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How Did Tilling Begin: Learn About The Origin Of Tilling Gardens

Gardening techniques have been passed down from generation to generation for thousands of years. In ancient times, when people didn’t travel very far and didn’t have access to the worldwide web, different cultures from all over the globe still somehow managed to develop many of the same agricultural techniques and tools. Tilling the soil to create a healthy seed bed is one of these age-old, universal gardening techniques. Though it is impossible to trace the exact origin of tilling, there is evidence that it was done by early Native Americans, ancient Greeks, ancient Egyptians, ancient Romans and many others.

How Did Tilling Begin?

At the dawn of agriculture, mankind learned how to grow food crops through trial and error. However, error back in these days could lead to starvation. Gardening was not just a hobby, like it is for so many today. It was necessary to provide enough food to sustain growing families, tribes and villages. Every plant that was choked out by weeds, rotted from poor drainage or soil consistency greatly impacted the grower. Farmers learned early on to use strong sturdy sticks to hoe, till and dig the soil. As time progressed, these early garden implements evolved to include stones, bones and animal horns to work the soil better.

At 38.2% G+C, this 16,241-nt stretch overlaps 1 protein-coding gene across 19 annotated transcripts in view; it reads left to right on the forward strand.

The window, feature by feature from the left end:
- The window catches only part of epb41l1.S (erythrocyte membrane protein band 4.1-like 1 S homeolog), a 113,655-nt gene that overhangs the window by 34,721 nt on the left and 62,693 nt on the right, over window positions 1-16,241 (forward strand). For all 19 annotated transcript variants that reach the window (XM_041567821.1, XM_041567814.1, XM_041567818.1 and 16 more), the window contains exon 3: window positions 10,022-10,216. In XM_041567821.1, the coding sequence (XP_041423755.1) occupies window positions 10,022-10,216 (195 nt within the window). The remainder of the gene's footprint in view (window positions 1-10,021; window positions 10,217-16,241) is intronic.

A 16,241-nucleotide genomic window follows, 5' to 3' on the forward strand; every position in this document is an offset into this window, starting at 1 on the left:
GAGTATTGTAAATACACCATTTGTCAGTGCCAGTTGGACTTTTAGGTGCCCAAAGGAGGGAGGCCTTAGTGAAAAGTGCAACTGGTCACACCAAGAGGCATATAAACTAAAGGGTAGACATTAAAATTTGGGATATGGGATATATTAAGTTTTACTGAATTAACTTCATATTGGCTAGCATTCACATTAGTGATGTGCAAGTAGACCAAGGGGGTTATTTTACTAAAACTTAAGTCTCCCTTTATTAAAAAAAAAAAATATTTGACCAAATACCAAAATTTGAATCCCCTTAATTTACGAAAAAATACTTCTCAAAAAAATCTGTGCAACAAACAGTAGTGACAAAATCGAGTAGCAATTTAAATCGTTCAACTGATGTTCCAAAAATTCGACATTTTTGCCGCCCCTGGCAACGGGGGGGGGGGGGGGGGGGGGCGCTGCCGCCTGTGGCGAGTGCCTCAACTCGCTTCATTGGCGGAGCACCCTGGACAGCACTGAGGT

As tribes and villages grew, so did the need for food crops, so more and more land was used for farming. Simple animal-drawn plows were constructed from sticks, branches and flat, sharp stones or sharpened pieces of wood to till larger crop fields. As man evolved, so did our tools and tilling equipment to include wheels and heavy steel blades or discs. In the 19th century, the invention of the steam engine, brought about a whole new world of agricultural equipment. Motorized equipment could mix, turn and till the soil deeper, faster and on a much larger scale than equipment pulled by animals. Growing populations relied heavily upon new advances in agriculture.

Origin of Tilling Gardens

By the 20th century, agriculture was a lucrative business in the United States thanks to the invention of gas-powered tractors, combines, etc. Large commercial farms popped up all over the country, even regions of the Great Plains were turned into crop fields. However, these regions had arid, dry soil structure which relied on native grasses and other vegetation with deep roots to prevent erosion.

After repeated tilling and growing cycles, the soil became, loose, weak and infertile. Severe drought and windstorms in the 1930s caused a phenomenon known as the Dust Bowl. The Great Plains’ windstorms carried the fine, dry soil in large clouds, called “black blizzards,” which blew from the Great Plains cross county to the eastern coast. The airborne soil particles were so bad near the Plains that many people abandoned their homes and moved away.

The Dust Bowl was a wake-up call to farmers across the globe. Removing native vegetation, deep tilling and heavily working the soil caused years of devastation. Soil and plant sciences became important aspects of agricultural advancements. Today, many gardeners or farmers advocate for the no-till method of farming, but tilling is still a common, traditional practice. Whether to till or not depends on your native climate and landscape, soil type and person beliefs.

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